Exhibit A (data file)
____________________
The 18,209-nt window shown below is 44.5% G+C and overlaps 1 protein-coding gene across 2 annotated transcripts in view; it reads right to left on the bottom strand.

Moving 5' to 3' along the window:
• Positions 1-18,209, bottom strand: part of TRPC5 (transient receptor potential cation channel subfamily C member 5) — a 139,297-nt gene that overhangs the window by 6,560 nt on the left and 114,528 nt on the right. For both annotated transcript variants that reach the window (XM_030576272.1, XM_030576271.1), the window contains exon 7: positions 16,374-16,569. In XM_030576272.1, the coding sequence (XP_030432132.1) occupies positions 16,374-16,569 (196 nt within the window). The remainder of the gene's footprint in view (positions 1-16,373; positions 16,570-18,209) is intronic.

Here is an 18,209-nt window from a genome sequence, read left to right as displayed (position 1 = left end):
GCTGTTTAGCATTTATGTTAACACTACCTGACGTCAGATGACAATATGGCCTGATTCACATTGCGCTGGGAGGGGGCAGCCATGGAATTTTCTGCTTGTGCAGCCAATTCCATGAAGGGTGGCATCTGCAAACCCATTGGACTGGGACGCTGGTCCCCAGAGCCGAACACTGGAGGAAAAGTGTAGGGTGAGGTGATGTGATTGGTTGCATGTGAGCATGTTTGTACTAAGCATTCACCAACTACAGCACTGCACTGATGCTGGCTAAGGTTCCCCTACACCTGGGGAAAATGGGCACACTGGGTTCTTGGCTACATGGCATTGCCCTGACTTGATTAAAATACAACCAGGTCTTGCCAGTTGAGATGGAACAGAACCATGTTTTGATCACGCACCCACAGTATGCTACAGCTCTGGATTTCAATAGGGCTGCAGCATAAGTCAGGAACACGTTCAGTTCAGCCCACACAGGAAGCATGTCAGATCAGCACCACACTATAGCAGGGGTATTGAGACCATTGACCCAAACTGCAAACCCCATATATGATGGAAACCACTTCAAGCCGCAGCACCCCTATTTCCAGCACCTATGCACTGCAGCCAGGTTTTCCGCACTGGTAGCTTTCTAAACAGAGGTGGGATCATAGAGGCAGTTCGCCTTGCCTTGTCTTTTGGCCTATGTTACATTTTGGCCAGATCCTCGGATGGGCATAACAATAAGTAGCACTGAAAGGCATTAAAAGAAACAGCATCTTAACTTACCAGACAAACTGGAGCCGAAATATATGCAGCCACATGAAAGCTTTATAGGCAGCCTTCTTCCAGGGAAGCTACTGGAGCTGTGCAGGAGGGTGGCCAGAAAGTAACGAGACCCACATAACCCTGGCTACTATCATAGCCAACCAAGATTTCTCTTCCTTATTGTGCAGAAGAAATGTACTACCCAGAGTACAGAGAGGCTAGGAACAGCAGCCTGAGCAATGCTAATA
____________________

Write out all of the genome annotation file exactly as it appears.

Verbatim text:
The 18,209-nt window shown below is 44.5% G+C and overlaps 1 protein-coding gene across 2 annotated transcripts in view; it reads right to left on the bottom strand.

Moving 5' to 3' along the window:
• Positions 1-18,209, bottom strand: part of TRPC5 (transient receptor potential cation channel subfamily C member 5) — a 139,297-nt gene that overhangs the window by 6,560 nt on the left and 114,528 nt on the right. For both annotated transcript variants that reach the window (XM_030576272.1, XM_030576271.1), the window contains exon 7: positions 16,374-16,569. In XM_030576272.1, the coding sequence (XP_030432132.1) occupies positions 16,374-16,569 (196 nt within the window). The remainder of the gene's footprint in view (positions 1-16,373; positions 16,570-18,209) is intronic.

Here is an 18,209-nt window from a genome sequence, read left to right as displayed (position 1 = left end):
GCTGTTTAGCATTTATGTTAACACTACCTGACGTCAGATGACAATATGGCCTGATTCACATTGCGCTGGGAGGGGGCAGCCATGGAATTTTCTGCTTGTGCAGCCAATTCCATGAAGGGTGGCATCTGCAAACCCATTGGACTGGGACGCTGGTCCCCAGAGCCGAACACTGGAGGAAAAGTGTAGGGTGAGGTGATGTGATTGGTTGCATGTGAGCATGTTTGTACTAAGCATTCACCAACTACAGCACTGCACTGATGCTGGCTAAGGTTCCCCTACACCTGGGGAAAATGGGCACACTGGGTTCTTGGCTACATGGCATTGCCCTGACTTGATTAAAATACAACCAGGTCTTGCCAGTTGAGATGGAACAGAACCATGTTTTGATCACGCACCCACAGTATGCTACAGCTCTGGATTTCAATAGGGCTGCAGCATAAGTCAGGAACACGTTCAGTTCAGCCCACACAGGAAGCATGTCAGATCAGCACCACACTATAGCAGGGGTATTGAGACCATTGACCCAAACTGCAAACCCCATATATGATGGAAACCACTTCAAGCCGCAGCACCCCTATTTCCAGCACCTATGCACTGCAGCCAGGTTTTCCGCACTGGTAGCTTTCTAAACAGAGGTGGGATCATAGAGGCAGTTCGCCTTGCCTTGTCTTTTGGCCTATGTTACATTTTGGCCAGATCCTCGGATGGGCATAACAATAAGTAGCACTGAAAGGCATTAAAAGAAACAGCATCTTAACTTACCAGACAAACTGGAGCCGAAATATATGCAGCCACATGAAAGCTTTATAGGCAGCCTTCTTCCAGGGAAGCTACTGGAGCTGTGCAGGAGGGTGGCCAGAAAGTAACGAGACCCACATAACCCTGGCTACTATCATAGCCAACCAAGATTTCTCTTCCTTATTGTGCAGAAGAAATGTACTACCCAGAGTACAGAGAGGCTAGGAACAGCAGCCTGAGCAATGCTAATA